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A CIE Introduction to the Galileo Texts
Forget for a moment everything you think you know about the universe and imagine that you are an ancient Israelite or Greek or Hindu looking up at the sky. (People used to do this before streetlights and television.) If you did, you would notice the following. During the day, a really bright, hot light (the Sun) rises in the east and sets in the west. This is hard to miss. When the Sun sets in the west each evening, a lot of tiny lights, no longer blotted out by its glare, appear in the sky, plus sometimes a brighter light – the Moon. These lights also rise in the east and set in the west. In fact, all the lights in the sky, bright and dim, move from east to west and then reappear in the east to return to (almost) their original position in the course of a day and a night. But not quite their original position. At the same time each night the lights are slightly farther to the west such that, over the course of a year, they have moved across the sky and have returned to their original position. Thus, there are two east-to-west cycles: one that occurs over a single day and a night, another that takes about a year. Most of the tiny lights do not change position with respect to one another as they move through their daily and yearly cycles.1 2 We’ll call these the “fixed stars” or “stars” for short. But seven lights - the Sun, the Moon, and five dimmer ones – do not move in lockstep with the stars but instead each have their own cycle of movement. We’ll call these planets (from the Greek planētēs, for “wanderer”). These planets do other odd things. One – the Moon – goes through phases. (So do Mercury and Venus but, lacking a telescope, you would not know this.) Others grow brighter and then dimmer over the course of years, unlike the constant intensity of the fixed stars. Two, Mercury and Venus, never cross the sky but are only seen briefly in the west after dusk or in the east before dawn. Three others, Mars, Jupiter, and Saturn, cross the sky from east to west against a band of fixed stars – the constellations of the Zodiac – but move more slowly westward than do these stars, such that they shift relatively eastward against the background of the zodiac. Except, to make things worse, sometimes they turn around and move westward relative to the zodiac (socalled “retrograde motion”) before resuming their eastward movement. How would you explain all this? One answer could be: “Who cares?” And if you were busy trying to stay alive by herding sheep or growing wheat, this might be your answer. But not necessarily. Each of the CIE texts you have read thus far begins with a description of the creation or the nature of the universe, and then links that description to lessons of right and wrong behavior, which suggests that people have cared about these questions and considered them highly relevant to their lives on Earth. While other beasts, heads bent, stared at wild earth, The new creation gazed into blue sky; - Ovid, p. 33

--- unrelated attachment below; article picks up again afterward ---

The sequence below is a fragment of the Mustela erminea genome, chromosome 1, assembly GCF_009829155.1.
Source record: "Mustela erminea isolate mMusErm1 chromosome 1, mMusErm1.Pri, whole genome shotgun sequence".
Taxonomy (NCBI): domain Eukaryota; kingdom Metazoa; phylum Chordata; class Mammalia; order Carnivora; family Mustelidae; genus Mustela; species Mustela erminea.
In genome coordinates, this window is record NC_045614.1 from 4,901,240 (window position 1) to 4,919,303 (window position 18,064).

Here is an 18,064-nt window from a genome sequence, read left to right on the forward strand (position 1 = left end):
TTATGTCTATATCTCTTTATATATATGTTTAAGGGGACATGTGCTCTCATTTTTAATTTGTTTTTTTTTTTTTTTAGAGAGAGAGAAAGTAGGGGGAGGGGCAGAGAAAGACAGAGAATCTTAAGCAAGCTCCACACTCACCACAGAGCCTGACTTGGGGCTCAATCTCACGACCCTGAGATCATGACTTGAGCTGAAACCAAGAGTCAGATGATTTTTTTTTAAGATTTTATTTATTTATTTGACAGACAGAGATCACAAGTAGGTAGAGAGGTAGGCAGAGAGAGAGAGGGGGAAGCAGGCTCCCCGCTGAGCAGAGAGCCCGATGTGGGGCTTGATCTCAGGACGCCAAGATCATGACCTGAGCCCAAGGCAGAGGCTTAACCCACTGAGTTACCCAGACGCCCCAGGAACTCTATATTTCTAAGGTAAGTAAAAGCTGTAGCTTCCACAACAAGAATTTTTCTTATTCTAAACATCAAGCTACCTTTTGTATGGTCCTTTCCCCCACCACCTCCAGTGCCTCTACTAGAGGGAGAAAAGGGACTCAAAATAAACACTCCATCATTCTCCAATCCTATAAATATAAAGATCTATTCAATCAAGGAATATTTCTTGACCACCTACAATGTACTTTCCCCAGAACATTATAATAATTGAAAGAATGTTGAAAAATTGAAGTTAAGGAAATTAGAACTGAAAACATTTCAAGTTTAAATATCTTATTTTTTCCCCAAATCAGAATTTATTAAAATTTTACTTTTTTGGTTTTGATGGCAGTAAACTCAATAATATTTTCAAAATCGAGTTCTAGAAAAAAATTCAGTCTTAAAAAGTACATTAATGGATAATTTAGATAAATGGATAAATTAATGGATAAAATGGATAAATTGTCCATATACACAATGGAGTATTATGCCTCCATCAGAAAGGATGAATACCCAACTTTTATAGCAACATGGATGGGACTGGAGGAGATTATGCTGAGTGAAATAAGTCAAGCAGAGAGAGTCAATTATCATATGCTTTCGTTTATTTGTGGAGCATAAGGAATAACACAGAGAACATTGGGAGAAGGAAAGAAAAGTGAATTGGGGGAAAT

This allows us to name fixed patterns of stars, known as “constellations.” Examples include Orion (from the ancient Greeks), The Great Bear (Greek and Native American), and Bloodnut the Flatuent (Ogre). 2 In fact, they do change position relative to one other, but this change is very slow to our eyes, and one would have to live – or keep careful records – for tens of thousands of years to notice.